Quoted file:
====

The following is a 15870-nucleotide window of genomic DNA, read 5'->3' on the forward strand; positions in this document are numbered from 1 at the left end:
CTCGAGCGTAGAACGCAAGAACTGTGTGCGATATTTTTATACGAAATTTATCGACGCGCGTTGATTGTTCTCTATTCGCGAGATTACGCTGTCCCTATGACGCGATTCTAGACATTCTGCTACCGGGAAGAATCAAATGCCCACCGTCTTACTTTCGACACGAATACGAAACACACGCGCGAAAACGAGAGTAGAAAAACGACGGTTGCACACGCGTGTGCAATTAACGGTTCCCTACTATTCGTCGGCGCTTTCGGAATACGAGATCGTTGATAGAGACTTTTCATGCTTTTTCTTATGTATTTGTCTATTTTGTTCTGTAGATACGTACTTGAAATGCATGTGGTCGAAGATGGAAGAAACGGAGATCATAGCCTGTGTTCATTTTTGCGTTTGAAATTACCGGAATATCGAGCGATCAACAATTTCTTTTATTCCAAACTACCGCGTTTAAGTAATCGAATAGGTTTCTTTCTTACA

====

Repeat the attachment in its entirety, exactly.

The following is a 15870-nucleotide window of genomic DNA, read 5'->3' on the forward strand; positions in this document are numbered from 1 at the left end:
CTCGAGCGTAGAACGCAAGAACTGTGTGCGATATTTTTATACGAAATTTATCGACGCGCGTTGATTGTTCTCTATTCGCGAGATTACGCTGTCCCTATGACGCGATTCTAGACATTCTGCTACCGGGAAGAATCAAATGCCCACCGTCTTACTTTCGACACGAATACGAAACACACGCGCGAAAACGAGAGTAGAAAAACGACGGTTGCACACGCGTGTGCAATTAACGGTTCCCTACTATTCGTCGGCGCTTTCGGAATACGAGATCGTTGATAGAGACTTTTCATGCTTTTTCTTATGTATTTGTCTATTTTGTTCTGTAGATACGTACTTGAAATGCATGTGGTCGAAGATGGAAGAAACGGAGATCATAGCCTGTGTTCATTTTTGCGTTTGAAATTACCGGAATATCGAGCGATCAACAATTTCTTTTATTCCAAACTACCGCGTTTAAGTAATCGAATAGGTTTCTTTCTTACA